After meeting with Gwen Keyes Fleming, the first African American to EPA Region 4 (which includes eight southern states, Alabama, Florida, Georgia, Kentucky, Mississippi, North Carolina, South Carolina, Tennessee, and 6 Tribal Nations) on Wednesday November 10, more than three environmental justice, civil rights, faith, community based organizations, and leaders from polluted communities delivered an eleven-point " Call to Action " for Region 4 reform that demanded fundamental change, a new culture, and a new enforcement framework at EPA--one that actually protects the environment and public health. They also called for equal protection and equal enforcement of environmental laws, something that has been lacking in the southern states for decades; end to the collusion between EPA Region 4, state environmental agencies, and polluting industry;halt to the "look-the-other-way" approach that has been a trademark of Region 4 which has led to higher health costs and degraded environments; and bold leadership and an uncompromising dedication to equal protection, environmental justice, and public health as top priorities in the region.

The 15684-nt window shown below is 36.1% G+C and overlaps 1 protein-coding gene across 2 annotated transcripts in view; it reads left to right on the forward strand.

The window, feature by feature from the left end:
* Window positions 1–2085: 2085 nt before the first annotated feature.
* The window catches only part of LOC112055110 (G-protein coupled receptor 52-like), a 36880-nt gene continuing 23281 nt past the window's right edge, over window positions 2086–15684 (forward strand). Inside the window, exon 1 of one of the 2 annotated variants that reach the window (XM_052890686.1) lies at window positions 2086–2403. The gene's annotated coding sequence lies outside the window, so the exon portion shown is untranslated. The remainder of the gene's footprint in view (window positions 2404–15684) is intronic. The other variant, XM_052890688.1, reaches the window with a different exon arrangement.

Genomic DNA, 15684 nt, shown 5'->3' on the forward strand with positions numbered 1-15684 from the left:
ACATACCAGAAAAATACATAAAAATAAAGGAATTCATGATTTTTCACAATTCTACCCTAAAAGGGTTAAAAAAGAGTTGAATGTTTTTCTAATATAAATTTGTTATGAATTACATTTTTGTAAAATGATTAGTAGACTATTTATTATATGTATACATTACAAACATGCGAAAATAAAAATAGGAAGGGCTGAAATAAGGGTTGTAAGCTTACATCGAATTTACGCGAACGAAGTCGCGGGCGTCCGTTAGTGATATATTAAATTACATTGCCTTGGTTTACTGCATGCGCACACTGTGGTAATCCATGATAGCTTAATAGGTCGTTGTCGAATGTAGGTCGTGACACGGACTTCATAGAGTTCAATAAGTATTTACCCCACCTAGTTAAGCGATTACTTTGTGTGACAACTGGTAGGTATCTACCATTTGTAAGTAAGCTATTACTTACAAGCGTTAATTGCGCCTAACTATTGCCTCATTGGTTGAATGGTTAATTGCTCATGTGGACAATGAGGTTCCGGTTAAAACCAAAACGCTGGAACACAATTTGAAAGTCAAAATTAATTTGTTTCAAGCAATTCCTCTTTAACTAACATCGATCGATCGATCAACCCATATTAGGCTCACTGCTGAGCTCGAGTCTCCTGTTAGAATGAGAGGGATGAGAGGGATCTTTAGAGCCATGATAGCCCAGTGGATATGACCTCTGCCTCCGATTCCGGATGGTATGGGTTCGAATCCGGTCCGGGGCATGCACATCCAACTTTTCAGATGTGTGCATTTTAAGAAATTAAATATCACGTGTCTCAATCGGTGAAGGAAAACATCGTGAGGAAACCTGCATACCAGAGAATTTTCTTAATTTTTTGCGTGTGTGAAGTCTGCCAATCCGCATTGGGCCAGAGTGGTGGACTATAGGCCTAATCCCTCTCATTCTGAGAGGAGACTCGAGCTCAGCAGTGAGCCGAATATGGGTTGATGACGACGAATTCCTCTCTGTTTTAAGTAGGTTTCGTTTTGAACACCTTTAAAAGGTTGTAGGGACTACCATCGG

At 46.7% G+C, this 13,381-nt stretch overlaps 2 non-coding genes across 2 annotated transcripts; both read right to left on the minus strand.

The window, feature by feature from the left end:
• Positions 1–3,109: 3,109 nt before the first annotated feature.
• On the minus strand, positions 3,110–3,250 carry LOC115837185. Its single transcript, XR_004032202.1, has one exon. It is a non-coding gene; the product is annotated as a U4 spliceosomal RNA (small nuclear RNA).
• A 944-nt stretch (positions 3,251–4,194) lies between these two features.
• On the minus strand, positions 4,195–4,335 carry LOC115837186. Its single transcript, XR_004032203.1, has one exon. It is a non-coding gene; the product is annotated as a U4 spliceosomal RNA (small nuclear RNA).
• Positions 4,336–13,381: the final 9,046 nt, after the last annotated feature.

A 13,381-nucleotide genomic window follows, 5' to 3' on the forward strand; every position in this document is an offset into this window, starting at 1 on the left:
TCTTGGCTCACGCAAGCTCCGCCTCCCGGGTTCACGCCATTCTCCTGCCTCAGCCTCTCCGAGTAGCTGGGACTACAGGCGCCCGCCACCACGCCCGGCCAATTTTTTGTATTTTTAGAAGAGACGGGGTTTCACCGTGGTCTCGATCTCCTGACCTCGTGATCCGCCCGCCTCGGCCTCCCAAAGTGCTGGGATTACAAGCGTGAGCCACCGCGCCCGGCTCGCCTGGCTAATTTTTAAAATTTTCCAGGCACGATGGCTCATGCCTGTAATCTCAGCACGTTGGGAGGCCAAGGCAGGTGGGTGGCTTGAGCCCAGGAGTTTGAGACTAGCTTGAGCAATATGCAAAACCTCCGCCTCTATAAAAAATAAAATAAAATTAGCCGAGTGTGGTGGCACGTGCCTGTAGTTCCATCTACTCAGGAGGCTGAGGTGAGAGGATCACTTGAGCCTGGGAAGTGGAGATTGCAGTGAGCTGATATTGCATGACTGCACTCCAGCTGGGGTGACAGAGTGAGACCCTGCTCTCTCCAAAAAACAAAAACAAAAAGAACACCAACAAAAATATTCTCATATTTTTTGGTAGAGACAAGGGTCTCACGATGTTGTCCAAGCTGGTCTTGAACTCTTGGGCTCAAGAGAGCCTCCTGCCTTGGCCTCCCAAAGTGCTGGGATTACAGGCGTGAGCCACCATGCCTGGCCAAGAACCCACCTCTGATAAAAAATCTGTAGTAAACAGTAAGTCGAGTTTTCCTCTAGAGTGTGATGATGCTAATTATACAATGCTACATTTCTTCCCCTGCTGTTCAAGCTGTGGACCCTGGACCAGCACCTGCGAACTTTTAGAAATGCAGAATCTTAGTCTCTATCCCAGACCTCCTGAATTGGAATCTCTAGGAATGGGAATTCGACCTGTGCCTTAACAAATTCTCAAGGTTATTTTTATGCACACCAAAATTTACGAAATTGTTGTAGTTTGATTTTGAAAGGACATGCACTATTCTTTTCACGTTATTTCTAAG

The plan generally can be summarized in four words:transparency, accountability, justice, and trust. Working together with this shared vision and with impacted communities, the leaders are hopeful that the new region administrator can make environmental justice a top priority. The environmental justice leaders are eager to assist the new Region 4 administrator with designing and building support for transformational change in the region--change and improvements that will stop the pollution, illness, and harm that disproportionately plague low-income and people of color communities.
Many of the EJ leaders' recommendations to EPA Region 4 administrator are aligned with the Lawyers' Committee for Civil Rights Under Law 2010 report, " Now is the Time: Environmental Injustice in the U.S. and Recommendations for Eliminating Disparities," a report presented to the Obama Administration and its various agencies, including the EPA and the Department of Justice. The report outlines recommendations on how the Administration can effectively utilize existing law to eliminate disparities in environmental protection and the agencies can fulfill their responsibilities under Executive Order 12898, "Federal Actions To Address Environmental Justice In Minority Populations and Low-Income Populations," signed by President Bill Clinton more than sixteen years ago. The time is right and it's the right thing to do.